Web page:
As a neuroscientist, I’ve had a long-standing interest in the mechanisms of learning and memory. We know cellular metabolism changes have profound effects on brain function, but we are still learning how it influences behavioral outputs.
When I joined Cincinnati Children’s in 2006 after completing my PhD in molecular and developmental biology, I was excited for the opportunity to help study the metabolic effects of creatine transporter deficiency (CTD) — which was discovered right here at Cincinnati Children’s — and bipolar disorder.
Most people with creatine deficiency, which causes moderate to severe intellectual disability, epilepsy and a lack of language development, have CTD. Although there are no treatments for this devastating disorder, my colleagues and I hope to change that.
Our lab developed a novel, high-fidelity mouse model of CTD that shows severe learning and memory deficits while demonstrating that creatine is necessary for proper brain development. We are using this model to better understand the mechanisms that underlie CTD and to test potential treatments.
One of the most important takeaways from our CTD research is that creatine is more than just a dietary supplement for athletes. It is one of the most abundant molecules in the brain and plays an important role in cellular health.
Our team is also interested in creating mental health disorders models to see if there are metabolic differences that underlie these changes. For example, we’ve achieved a mouse model of increased dopamine activation by slowing the termination of dopamine signals. We are using this model to better understand aspects of human affective disorders and to see how changes in neuronal signaling affect metabolism.
Outside of my research and teaching activities, I’m a member of the Scientific and Medical Advisory Board for the Association of Creatine Deficiencies.
BA: Biology, Bellarmine University, Louisville, KY, 2000.
PhD: Molecular and Developmental Biology, University of Cincinnati, Cincinnati, OH, 2006.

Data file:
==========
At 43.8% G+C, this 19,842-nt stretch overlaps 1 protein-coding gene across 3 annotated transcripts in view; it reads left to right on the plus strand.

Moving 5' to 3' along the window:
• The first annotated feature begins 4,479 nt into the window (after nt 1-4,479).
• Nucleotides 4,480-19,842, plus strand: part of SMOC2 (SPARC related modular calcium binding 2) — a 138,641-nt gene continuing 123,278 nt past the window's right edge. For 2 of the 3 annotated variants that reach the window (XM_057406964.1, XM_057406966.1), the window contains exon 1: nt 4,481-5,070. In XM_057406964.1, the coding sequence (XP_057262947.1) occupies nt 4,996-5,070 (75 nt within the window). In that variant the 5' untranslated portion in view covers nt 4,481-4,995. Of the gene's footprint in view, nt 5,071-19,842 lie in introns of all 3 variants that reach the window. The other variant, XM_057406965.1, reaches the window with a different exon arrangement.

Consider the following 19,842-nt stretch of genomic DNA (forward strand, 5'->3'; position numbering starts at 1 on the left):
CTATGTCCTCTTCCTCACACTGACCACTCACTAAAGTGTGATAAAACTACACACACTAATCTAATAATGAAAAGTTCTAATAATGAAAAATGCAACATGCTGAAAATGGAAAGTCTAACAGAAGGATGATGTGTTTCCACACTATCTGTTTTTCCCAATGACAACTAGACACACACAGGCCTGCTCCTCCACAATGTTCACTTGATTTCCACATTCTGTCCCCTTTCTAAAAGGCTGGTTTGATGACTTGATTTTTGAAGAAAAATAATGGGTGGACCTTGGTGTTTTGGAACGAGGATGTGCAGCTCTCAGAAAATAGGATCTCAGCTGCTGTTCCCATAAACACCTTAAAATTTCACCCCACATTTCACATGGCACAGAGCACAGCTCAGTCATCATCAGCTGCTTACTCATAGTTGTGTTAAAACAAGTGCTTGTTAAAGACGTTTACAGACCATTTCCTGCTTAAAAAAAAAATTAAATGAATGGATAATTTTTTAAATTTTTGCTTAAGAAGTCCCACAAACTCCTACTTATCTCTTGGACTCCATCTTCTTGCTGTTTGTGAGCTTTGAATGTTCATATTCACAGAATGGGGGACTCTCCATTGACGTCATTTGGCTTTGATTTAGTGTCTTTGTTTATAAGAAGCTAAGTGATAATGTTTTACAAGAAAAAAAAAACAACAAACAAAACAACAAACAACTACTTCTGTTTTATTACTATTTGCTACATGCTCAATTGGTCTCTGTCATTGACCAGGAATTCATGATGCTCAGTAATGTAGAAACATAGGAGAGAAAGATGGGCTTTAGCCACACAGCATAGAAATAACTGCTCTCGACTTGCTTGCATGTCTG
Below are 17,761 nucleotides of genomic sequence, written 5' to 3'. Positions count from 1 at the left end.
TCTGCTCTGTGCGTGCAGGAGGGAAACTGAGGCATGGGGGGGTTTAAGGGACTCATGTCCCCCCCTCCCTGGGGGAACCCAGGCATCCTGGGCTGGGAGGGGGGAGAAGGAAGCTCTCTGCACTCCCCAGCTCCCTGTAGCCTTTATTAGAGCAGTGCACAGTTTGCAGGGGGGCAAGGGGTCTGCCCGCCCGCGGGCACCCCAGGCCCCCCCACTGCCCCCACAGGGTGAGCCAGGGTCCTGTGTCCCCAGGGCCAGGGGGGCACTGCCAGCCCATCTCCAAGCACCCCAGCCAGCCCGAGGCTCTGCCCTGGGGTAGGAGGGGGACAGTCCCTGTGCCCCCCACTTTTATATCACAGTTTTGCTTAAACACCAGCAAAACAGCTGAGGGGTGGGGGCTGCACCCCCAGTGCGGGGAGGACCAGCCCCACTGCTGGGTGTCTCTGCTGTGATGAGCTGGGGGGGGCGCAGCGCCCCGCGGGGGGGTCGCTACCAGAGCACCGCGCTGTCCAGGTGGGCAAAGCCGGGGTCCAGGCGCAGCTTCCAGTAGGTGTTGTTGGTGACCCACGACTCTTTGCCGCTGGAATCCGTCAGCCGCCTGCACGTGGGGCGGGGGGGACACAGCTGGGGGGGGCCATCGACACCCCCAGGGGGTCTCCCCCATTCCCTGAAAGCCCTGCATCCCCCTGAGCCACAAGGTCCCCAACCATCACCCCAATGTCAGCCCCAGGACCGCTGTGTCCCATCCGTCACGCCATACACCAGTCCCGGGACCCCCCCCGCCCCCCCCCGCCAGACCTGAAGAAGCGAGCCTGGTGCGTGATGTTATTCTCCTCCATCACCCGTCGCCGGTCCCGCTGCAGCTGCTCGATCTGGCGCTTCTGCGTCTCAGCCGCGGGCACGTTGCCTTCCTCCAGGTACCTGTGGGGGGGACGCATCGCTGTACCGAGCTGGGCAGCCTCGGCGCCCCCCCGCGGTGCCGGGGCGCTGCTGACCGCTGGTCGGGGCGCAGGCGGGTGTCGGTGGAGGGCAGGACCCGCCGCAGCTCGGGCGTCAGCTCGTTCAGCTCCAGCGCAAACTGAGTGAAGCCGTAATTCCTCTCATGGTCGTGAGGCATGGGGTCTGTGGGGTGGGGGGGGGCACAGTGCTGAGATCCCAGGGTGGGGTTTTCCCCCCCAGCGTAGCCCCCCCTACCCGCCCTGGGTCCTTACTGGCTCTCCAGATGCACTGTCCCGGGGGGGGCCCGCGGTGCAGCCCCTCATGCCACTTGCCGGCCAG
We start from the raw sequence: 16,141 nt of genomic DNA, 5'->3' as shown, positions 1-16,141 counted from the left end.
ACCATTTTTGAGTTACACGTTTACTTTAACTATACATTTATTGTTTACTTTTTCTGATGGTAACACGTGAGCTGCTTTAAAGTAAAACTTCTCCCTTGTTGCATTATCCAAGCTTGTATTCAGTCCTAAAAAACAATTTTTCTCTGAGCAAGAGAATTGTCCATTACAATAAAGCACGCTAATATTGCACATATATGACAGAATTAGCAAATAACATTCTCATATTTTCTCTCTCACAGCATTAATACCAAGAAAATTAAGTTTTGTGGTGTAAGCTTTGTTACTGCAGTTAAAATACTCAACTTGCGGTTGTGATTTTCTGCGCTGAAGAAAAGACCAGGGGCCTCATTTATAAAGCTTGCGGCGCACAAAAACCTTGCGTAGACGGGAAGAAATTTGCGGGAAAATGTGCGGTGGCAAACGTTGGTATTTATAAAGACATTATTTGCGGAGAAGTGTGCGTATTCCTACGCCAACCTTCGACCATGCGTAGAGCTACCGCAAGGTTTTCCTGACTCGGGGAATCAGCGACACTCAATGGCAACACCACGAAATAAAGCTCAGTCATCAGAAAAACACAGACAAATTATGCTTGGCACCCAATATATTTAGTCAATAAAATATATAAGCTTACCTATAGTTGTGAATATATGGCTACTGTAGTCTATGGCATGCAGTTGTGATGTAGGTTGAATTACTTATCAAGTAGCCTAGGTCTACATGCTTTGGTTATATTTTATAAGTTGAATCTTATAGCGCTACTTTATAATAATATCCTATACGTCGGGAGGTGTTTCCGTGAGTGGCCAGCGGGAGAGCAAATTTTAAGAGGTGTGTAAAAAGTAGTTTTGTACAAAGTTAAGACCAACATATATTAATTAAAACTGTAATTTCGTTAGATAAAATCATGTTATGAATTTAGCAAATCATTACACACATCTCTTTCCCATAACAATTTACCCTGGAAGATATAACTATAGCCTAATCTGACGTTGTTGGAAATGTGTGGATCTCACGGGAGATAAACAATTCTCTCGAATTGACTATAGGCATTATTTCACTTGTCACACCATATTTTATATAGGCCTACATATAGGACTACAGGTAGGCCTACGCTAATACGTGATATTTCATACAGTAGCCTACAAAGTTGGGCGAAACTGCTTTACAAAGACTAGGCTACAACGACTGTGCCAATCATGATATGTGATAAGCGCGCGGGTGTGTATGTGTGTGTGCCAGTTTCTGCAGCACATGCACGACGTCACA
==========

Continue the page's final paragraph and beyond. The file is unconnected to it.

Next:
A Gad2 specific Slc6a8 deletion recapitulates the contextual and cued freezing deficits seen in Slc6a8-/y mice. Brain Research. 2024; 1825:148690.
Dodecyl creatine ester improves cognitive function and identifies key protein drivers including KIF1A and PLCB1 in a mouse model of creatine transporter deficiency. Frontiers in Molecular Neuroscience. 2023; 16:1118707.
Blueberry Supplementation in Midlife for Dementia Risk Reduction. Nutrients. 2022; 14:1619.
Creatine Transporter, Reduced in Colon Tissues From Patients With Inflammatory Bowel Diseases, Regulates Energy Balance in Intestinal Epithelial Cells, Epithelial Integrity, and Barrier Function. Gastroenterology. 2020; 159:984-998.e1.
Male mice placed on a ketogenic diet from postnatal day (P) 21 through adulthood have reduced growth, are hypoactive, show increased freezing in a conditioned fear paradigm, and have spatial learning deficits. Brain Research. 2020; 1734:146697.
Creatine transporter knockout mice (Slc6a8) show increases in serotonin-related proteins and are resilient to learned helplessness. Behavioural Brain Research. 2020; 377:112254.
Deletion of the Creatine Transporter (Slc6a8) in Dopaminergic Neurons Leads to Hyperactivity in Mice. Journal of Molecular Neuroscience. 2020; 70:102-111.
Deletion of the creatine transporter gene in neonatal, but not adult, mice leads to cognitive deficits. Journal of Inherited Metabolic Disease. 2019; 42:966-974.
Dodecyl creatine ester-loaded nanoemulsion as a promising therapy for creatine transporter deficiency. Nanomedicine (London, England). 2019; 14:1579-1593.